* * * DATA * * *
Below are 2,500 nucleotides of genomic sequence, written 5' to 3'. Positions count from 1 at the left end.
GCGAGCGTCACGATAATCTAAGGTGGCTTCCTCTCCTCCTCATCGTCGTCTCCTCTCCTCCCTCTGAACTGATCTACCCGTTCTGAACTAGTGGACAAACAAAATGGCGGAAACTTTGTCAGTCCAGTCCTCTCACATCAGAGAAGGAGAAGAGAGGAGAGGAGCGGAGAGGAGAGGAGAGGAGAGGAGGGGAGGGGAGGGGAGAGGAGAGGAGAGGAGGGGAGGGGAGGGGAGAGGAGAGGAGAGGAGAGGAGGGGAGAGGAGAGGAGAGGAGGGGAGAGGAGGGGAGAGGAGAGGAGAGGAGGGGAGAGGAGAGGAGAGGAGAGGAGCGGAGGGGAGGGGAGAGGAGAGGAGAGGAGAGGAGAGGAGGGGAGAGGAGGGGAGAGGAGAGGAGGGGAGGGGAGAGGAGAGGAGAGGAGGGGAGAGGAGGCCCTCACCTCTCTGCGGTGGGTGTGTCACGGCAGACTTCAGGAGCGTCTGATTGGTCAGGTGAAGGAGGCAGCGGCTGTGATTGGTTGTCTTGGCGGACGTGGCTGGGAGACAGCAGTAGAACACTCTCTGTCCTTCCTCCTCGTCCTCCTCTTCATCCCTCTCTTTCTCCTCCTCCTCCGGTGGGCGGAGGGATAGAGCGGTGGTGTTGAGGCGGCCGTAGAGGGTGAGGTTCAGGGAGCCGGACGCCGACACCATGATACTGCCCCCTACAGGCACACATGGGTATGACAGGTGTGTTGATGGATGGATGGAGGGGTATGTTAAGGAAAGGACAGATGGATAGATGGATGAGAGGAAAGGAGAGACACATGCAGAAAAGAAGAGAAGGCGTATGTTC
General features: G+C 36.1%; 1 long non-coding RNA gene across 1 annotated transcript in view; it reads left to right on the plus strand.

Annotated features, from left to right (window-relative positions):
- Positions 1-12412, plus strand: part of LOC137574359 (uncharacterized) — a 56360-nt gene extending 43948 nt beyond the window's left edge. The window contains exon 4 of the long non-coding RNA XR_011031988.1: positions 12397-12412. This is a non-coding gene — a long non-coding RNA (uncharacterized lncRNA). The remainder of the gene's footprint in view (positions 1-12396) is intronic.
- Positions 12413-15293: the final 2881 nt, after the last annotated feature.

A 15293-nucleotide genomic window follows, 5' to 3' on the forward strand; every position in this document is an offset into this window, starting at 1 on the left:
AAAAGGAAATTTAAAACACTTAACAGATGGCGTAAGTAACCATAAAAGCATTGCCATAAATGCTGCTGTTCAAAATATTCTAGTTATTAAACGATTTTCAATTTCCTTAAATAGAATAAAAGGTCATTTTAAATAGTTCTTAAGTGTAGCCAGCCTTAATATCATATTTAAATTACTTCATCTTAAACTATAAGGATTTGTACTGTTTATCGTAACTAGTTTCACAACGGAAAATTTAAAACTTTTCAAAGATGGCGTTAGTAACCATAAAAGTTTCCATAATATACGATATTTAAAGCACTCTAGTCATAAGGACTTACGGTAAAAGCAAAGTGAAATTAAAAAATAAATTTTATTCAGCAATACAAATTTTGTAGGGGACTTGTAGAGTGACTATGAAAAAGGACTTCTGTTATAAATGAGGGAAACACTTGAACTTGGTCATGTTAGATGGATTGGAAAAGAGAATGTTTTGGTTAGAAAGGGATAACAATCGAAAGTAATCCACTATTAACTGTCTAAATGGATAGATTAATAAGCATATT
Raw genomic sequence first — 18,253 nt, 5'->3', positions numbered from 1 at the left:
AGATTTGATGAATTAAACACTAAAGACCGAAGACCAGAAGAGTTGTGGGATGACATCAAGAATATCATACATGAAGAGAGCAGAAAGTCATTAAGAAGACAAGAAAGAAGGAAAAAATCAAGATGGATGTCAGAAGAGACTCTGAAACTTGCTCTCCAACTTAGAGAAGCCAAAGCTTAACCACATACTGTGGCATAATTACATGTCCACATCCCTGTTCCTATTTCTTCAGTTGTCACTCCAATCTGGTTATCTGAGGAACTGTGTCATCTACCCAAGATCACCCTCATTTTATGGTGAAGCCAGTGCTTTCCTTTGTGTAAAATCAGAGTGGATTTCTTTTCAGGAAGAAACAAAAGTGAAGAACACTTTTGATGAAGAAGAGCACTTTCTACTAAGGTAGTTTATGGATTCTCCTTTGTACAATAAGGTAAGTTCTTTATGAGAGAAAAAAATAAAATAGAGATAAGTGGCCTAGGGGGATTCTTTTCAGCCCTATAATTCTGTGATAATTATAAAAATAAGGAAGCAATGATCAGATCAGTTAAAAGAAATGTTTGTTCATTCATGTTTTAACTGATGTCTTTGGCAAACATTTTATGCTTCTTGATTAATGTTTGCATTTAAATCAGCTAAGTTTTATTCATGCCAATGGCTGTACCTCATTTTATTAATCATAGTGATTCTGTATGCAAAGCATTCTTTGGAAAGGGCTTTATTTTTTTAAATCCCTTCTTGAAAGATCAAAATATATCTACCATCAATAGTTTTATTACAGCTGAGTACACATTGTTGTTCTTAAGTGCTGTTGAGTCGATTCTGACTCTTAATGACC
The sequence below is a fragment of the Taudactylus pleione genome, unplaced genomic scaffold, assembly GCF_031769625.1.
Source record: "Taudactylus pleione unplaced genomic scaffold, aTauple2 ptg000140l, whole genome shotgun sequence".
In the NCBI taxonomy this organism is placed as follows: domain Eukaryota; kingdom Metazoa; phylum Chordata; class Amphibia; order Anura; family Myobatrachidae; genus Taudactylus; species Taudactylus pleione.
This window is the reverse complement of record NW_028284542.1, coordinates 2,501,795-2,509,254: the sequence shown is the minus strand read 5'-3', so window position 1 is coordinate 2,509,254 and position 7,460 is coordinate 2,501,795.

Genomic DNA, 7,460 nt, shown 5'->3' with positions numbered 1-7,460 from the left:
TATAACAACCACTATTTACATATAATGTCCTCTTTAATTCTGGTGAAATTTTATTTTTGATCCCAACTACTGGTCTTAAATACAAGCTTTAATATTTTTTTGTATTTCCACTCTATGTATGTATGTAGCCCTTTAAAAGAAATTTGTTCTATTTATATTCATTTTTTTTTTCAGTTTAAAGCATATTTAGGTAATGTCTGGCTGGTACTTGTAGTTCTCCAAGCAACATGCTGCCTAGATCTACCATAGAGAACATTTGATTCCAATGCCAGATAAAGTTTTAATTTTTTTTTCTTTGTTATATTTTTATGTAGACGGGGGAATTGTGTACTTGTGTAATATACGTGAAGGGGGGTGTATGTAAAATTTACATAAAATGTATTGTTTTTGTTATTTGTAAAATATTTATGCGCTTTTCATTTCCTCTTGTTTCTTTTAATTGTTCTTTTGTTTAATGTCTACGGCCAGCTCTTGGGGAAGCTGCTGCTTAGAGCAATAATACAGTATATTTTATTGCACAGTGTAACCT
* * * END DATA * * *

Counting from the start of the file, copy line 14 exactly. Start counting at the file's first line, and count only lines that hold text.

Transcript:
This window is the reverse complement of record NW_028284542.1, coordinates 2,501,795-2,509,254: the sequence shown is the minus strand read 5'-3', so window position 1 is coordinate 2,509,254 and position 7,460 is coordinate 2,501,795.